The Roan Archival Entertainment Group, now owned and operated by Troma Films, is responsible for digitally restoring and remastering classic Films. While falling short of the lengths to which Criterion goes when issuing a classic release, Roan still puts out very solid work. I had the pleasure of watching their John Wayne: The Early Years Collection and was very pleased with the results. Crisp black and white prints with clean audio and solid, steady transfers seem to be the norm. I'm happy to say that Randolph Scott's The Fighting Westerner (1935) also lives up to their exacting standards.
Author and naturalist Zane Grey has been called "the greatest storyteller of the American West," drawing on his own past and rich life experiences to capture the elusive spirit of the Old West in the written word. In 1872 Pearl Zane Gray was born in Zanesville, Ohio, a town named for his mother's ancestors who settled it. It was after a fateful hunting trip to Arizona that Gray fell head over heels for the Western frontier and its history and, with the support of his wife, turned his attention to writing full time. Under the pen name Zane Grey he would go on to popularize the Western genre in literature and become one of the first millionaire authors.
Throughout the teens, '20s and '30s, Grey had at least one bestseller in the top ten at any given time and like most successful writers, his works inspired several films. The earliest adaptations were made by Zane's own motion picture company during the silent era. He later sold his company to Paramount Pictures who would go on to adapt Grey's works. The Fighting Westerner (1935) was a remake of the silent film Golden Dreams (1922) and is also known as The Rocky Mountain Mystery and The Vanishing Pioneer. It's interesting to note that the film has quite a modern bent for being a western. From character's dialogue, the film appears to be set shortly after WWI. Characters enjoy modern conveniences such as cars and the telephone and instead of a gold mine, the mystery surrounds a radium deposit. Surprisingly, it's these touches like these that set the film apart and add depth to this typical, by-the-numbers mystery.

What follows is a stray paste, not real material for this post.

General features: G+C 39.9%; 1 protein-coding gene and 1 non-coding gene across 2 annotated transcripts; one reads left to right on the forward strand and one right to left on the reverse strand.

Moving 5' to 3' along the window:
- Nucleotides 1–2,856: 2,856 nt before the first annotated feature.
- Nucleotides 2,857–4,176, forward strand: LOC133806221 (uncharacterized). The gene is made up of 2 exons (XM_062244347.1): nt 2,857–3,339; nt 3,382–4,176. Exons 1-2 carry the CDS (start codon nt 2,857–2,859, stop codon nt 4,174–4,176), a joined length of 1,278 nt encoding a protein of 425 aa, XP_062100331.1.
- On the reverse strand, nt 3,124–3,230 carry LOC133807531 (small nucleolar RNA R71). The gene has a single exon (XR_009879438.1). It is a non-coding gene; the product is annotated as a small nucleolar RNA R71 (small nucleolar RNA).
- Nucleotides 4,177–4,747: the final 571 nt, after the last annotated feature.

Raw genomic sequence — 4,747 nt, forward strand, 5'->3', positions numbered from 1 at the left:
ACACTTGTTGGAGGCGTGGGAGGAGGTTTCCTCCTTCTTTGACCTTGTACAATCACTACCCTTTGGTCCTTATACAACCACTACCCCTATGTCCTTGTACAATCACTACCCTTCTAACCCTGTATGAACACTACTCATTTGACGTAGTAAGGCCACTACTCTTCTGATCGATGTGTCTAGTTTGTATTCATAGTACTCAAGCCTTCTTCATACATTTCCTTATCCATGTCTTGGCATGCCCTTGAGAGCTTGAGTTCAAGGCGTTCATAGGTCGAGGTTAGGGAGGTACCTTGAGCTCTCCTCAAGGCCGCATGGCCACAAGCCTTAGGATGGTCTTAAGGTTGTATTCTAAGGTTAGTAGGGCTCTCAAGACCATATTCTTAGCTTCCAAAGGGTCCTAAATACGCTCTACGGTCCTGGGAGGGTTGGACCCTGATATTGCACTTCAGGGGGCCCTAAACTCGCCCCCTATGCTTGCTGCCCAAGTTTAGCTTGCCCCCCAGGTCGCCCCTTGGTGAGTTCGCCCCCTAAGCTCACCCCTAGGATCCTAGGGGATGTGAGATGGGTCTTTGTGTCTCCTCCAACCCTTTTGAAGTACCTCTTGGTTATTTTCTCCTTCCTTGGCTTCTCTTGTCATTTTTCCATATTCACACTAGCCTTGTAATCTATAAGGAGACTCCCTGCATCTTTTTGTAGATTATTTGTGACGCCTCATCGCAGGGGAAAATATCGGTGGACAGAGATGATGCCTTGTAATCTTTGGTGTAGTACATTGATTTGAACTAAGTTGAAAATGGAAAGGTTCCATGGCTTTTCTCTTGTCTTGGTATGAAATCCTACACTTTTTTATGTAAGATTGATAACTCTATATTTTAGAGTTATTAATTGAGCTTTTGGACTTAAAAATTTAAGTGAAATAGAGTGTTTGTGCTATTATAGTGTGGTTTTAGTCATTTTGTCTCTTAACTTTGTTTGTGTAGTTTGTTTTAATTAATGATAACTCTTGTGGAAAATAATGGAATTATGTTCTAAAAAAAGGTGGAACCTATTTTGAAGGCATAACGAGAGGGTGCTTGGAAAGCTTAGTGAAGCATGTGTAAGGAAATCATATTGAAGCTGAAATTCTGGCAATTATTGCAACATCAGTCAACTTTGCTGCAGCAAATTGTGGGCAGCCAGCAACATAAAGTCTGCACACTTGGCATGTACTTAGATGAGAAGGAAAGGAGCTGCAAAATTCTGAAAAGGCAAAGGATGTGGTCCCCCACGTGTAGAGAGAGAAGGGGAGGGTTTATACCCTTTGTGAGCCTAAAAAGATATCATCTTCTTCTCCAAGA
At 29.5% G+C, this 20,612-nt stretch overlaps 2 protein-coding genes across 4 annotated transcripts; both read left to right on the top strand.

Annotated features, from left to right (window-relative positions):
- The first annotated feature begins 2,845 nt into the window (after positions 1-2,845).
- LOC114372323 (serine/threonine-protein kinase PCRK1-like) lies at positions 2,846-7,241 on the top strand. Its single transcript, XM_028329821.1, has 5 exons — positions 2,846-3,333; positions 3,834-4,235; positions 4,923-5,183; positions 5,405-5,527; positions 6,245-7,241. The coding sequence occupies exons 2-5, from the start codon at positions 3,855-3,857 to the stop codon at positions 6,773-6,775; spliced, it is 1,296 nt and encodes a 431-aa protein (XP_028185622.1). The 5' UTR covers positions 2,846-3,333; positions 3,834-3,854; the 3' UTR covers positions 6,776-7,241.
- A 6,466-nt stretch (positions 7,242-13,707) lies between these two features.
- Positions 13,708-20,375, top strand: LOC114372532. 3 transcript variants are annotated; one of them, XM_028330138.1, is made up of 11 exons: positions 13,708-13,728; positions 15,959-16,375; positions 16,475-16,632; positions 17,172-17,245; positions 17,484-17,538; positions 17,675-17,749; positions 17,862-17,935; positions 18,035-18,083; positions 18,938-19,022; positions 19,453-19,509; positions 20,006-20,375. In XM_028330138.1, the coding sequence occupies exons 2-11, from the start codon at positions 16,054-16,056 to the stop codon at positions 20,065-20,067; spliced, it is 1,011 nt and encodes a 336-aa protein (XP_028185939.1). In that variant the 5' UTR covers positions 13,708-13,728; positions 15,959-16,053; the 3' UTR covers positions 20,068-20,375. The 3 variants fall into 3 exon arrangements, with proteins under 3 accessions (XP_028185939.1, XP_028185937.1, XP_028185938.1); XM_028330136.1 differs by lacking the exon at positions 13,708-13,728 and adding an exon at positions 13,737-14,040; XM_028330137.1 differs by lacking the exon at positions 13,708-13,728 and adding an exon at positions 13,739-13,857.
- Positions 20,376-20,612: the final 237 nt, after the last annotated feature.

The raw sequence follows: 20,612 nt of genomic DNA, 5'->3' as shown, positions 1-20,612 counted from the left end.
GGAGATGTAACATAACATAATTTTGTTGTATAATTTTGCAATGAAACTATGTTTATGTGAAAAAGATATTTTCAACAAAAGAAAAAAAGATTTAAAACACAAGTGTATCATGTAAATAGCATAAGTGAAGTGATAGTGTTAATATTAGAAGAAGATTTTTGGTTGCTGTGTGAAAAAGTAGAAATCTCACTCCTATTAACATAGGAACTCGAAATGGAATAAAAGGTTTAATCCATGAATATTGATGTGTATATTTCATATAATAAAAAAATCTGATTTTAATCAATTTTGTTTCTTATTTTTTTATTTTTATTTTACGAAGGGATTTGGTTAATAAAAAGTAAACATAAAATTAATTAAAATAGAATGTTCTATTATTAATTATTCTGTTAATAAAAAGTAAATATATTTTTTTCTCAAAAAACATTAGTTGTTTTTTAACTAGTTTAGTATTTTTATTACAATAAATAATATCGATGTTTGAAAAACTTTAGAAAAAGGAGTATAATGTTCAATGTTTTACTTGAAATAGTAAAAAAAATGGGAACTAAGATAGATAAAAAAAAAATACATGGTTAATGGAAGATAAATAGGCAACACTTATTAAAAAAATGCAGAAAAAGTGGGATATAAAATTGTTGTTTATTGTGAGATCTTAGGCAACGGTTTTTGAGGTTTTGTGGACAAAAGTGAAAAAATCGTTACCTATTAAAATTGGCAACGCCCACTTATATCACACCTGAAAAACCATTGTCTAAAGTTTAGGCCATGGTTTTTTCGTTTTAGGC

Scott plays mining engineer Larry Sutton who teams up with Deputy Tex Murdock (Chic Sale) to solve the mystery of his brother-in-law Jack Parson's disappearance. Parson worked as an engineer at Jim Ballard's radium mine, then murdered the ranch's caretaker Adolph Borg and hasn't been seen since. When Sutton arrives at the ranch he finds a veritable rogue's gallery in the form of the mysterious Chinaman Ling Yat (Willie Fung), Borg's widow (Leslie Carter), her son John (James Eagles) and Jim Ballard's next-of-kin including Fritz (Howard Wilson) and Flora (Kathleen Burke), who've been alerted to their Uncle's failing health. In addition, the beautiful and spirited Rita Ballard (played by a very young Ann Sheridan, who had previously cameoed in Scott's Wagon Wheels) is at the ranch and quickly earns Sutton's trust.
Once all the players are in place, a mysterious "black rider" appears and murders Fritz in the same manner that Adolph was killed, crushed under the massive weight of the stamp mill under the house. This is a huge apparatus used for pulverizing rock to unearth ore and analyze its base properties. Everyone is a suspect, as the mysterious rider appears again and again, shooting the young Borg, attacking Sutton, slashing Flora Ballard's throat, eventually whittling down the suspects until the unsurprising, but yet still satisfying conclusion. The Fighting Westerner really is a mystery, and a "fair play" one at that. Enough clues are given so that if the audience pays attention, they can figure out the answer well before the final reel.
Picture: This movie is presented in a 1.33:1 full frame aspect ratio, with some minor edge enhancement. The transfer is rock solid with a crisp B&W picture.
Audio: This film is presented in 2.0 Dolby Digital Mono.
Extras: In typical Troma fashion, the only Extras on this DVD are the first chapters of the Roan Western serials The Last Frontier starring Lon Chaney, Jr. and Zorro's Black Whip which features Zorrita, the "female Zorro," as well as the bizarre short "Radiation March." There's also an informative introduction on the background of the film by New York Post film critic Lou Lumenick.
Conclusion: The Roan Group has been quietly building a reputation for itself as a source of remastered classic titles and The Fighting Westerner is definitely a worthy addition to their growing catalog. Much like their previous release, Colorado Sundown, Roan has provided a nice assortment of bonus content showcasing some of their other themed titles. The Fighting Westerner is unique in its modern "old west" setting (characters dream of owning a Hawaiian ranch and raising pineapples) and is Recommended for western lovers and the merely curious alike.